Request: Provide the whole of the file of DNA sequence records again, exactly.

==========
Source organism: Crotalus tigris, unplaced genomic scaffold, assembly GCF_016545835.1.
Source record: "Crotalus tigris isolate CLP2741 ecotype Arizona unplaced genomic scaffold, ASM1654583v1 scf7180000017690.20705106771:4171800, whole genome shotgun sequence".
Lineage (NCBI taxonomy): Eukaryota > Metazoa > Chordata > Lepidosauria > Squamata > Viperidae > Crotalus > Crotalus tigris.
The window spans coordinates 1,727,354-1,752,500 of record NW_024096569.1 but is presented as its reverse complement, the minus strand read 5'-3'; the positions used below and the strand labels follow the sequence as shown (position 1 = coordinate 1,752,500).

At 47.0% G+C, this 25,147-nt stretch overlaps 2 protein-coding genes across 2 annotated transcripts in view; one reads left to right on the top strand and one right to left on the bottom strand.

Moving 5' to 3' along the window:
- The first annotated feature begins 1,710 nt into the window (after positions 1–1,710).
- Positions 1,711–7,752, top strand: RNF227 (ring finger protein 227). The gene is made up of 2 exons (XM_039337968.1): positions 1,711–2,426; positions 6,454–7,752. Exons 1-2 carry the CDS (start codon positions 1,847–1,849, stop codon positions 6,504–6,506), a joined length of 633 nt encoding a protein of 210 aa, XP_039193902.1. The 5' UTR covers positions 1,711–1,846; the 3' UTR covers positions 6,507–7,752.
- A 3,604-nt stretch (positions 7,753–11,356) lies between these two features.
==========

Source organism: Crotalus tigris, unplaced genomic scaffold, assembly GCF_016545835.1.
Source record: "Crotalus tigris isolate CLP2741 ecotype Arizona unplaced genomic scaffold, ASM1654583v1 scf7180000017690.20705106771:4171800, whole genome shotgun sequence".
Lineage (NCBI taxonomy): Eukaryota > Metazoa > Chordata > Lepidosauria > Squamata > Viperidae > Crotalus > Crotalus tigris.
The window spans coordinates 1,727,354-1,752,500 of record NW_024096569.1 but is presented as its reverse complement, the minus strand read 5'-3'; the positions used below and the strand labels follow the sequence as shown (position 1 = coordinate 1,752,500).

At 47.0% G+C, this 25,147-nt stretch overlaps 2 protein-coding genes across 2 annotated transcripts in view; one reads left to right on the top strand and one right to left on the bottom strand.

Moving 5' to 3' along the window:
- The first annotated feature begins 1,710 nt into the window (after positions 1–1,710).
- Positions 1,711–7,752, top strand: RNF227 (ring finger protein 227). The gene is made up of 2 exons (XM_039337968.1): positions 1,711–2,426; positions 6,454–7,752. Exons 1-2 carry the CDS (start codon positions 1,847–1,849, stop codon positions 6,504–6,506), a joined length of 633 nt encoding a protein of 210 aa, XP_039193902.1. The 5' UTR covers positions 1,711–1,846; the 3' UTR covers positions 6,507–7,752.
- A 3,604-nt stretch (positions 7,753–11,356) lies between these two features.